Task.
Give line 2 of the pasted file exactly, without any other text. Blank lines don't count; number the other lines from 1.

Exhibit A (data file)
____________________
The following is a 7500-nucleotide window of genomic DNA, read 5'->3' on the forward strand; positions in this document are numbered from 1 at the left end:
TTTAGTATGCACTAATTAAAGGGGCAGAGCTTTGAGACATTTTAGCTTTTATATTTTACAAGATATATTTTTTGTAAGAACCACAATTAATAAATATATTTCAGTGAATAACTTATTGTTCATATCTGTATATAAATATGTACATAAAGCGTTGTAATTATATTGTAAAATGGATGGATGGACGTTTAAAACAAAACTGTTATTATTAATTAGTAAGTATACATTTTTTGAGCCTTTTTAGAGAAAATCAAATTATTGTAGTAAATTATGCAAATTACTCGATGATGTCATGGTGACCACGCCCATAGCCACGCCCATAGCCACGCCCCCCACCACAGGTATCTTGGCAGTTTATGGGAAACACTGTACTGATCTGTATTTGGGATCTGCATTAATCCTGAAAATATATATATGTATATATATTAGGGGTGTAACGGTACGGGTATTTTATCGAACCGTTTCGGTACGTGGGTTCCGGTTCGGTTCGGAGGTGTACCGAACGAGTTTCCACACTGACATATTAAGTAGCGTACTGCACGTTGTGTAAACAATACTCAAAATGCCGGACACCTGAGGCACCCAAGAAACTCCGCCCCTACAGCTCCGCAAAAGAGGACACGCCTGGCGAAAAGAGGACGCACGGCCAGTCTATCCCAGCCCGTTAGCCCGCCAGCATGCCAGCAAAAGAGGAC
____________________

TTTAGTATGCACTAATTAAAGGGGCAGAGCTTTGAGACATTTTAGCTTTTATATTTTACAAGATATATTTTTTGTAAGAACCACAATTAATAAATATATTTCAGTGAATAACTTATTGTTCATATCTGTATATAAATATGTACATAAAGCGTTGTAATTATATTGTAAAATGGATGGATGGACGTTTAAAACAAAACTGTTATTATTAATTAGTAAGTATACATTTTTTGAGCCTTTTTAGAGAAAATCAAATTATTGTAGTAAATTATGCAAATTACTCGATGATGTCATGGTGACCACGCCCATAGCCACGCCCATAGCCACGCCCCCCACCACAGGTATCTTGGCAGTTTATGGGAAACACTGTACTGATCTGTATTTGGGATCTGCATTAATCCTGAAAATATATATATGTATATATATTAGGGGTGTAACGGTACGGGTATTTTATCGAACCGTTTCGGTACGTGGGTTCCGGTTCGGTTCGGAGGTGTACCGAACGAGTTTCCACACTGACATATTAAGTAGCGTACTGCACGTTGTGTAAACAATACTCAAAATGCCGGACACCTGAGGCACCCAAGAAACTCCGCCCCTACAGCTCCGCAAAAGAGGACACGCCTGGCGAAAAGAGGACGCACGGCCAGTCTATCCCAGCCCGTTAGCCCGCCAGCATGCCAGCAAAAGAGGAC